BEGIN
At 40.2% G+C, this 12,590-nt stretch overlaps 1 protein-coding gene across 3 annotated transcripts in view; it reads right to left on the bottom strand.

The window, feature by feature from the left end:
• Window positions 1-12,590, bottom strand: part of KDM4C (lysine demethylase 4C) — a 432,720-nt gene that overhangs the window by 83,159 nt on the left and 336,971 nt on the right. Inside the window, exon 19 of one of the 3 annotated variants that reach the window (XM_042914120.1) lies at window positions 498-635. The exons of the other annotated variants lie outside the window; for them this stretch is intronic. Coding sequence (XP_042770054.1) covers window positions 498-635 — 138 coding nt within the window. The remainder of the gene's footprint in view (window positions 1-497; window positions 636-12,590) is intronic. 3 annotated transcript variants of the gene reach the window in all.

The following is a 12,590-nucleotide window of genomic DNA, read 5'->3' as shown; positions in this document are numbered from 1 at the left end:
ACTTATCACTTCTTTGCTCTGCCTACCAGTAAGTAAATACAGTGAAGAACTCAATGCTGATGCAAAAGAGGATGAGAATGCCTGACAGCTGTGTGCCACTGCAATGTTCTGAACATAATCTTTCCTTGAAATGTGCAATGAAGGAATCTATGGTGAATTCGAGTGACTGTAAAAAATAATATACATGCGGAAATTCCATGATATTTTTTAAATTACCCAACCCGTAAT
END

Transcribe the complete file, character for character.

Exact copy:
At 40.2% G+C, this 12,590-nt stretch overlaps 1 protein-coding gene across 3 annotated transcripts in view; it reads right to left on the bottom strand.

The window, feature by feature from the left end:
• Window positions 1-12,590, bottom strand: part of KDM4C (lysine demethylase 4C) — a 432,720-nt gene that overhangs the window by 83,159 nt on the left and 336,971 nt on the right. Inside the window, exon 19 of one of the 3 annotated variants that reach the window (XM_042914120.1) lies at window positions 498-635. The exons of the other annotated variants lie outside the window; for them this stretch is intronic. Coding sequence (XP_042770054.1) covers window positions 498-635 — 138 coding nt within the window. The remainder of the gene's footprint in view (window positions 1-497; window positions 636-12,590) is intronic. 3 annotated transcript variants of the gene reach the window in all.

The following is a 12,590-nucleotide window of genomic DNA, read 5'->3' as shown; positions in this document are numbered from 1 at the left end:
ACTTATCACTTCTTTGCTCTGCCTACCAGTAAGTAAATACAGTGAAGAACTCAATGCTGATGCAAAAGAGGATGAGAATGCCTGACAGCTGTGTGCCACTGCAATGTTCTGAACATAATCTTTCCTTGAAATGTGCAATGAAGGAATCTATGGTGAATTCGAGTGACTGTAAAAAATAATATACATGCGGAAATTCCATGATATTTTTTAAATTACCCAACCCGTAAT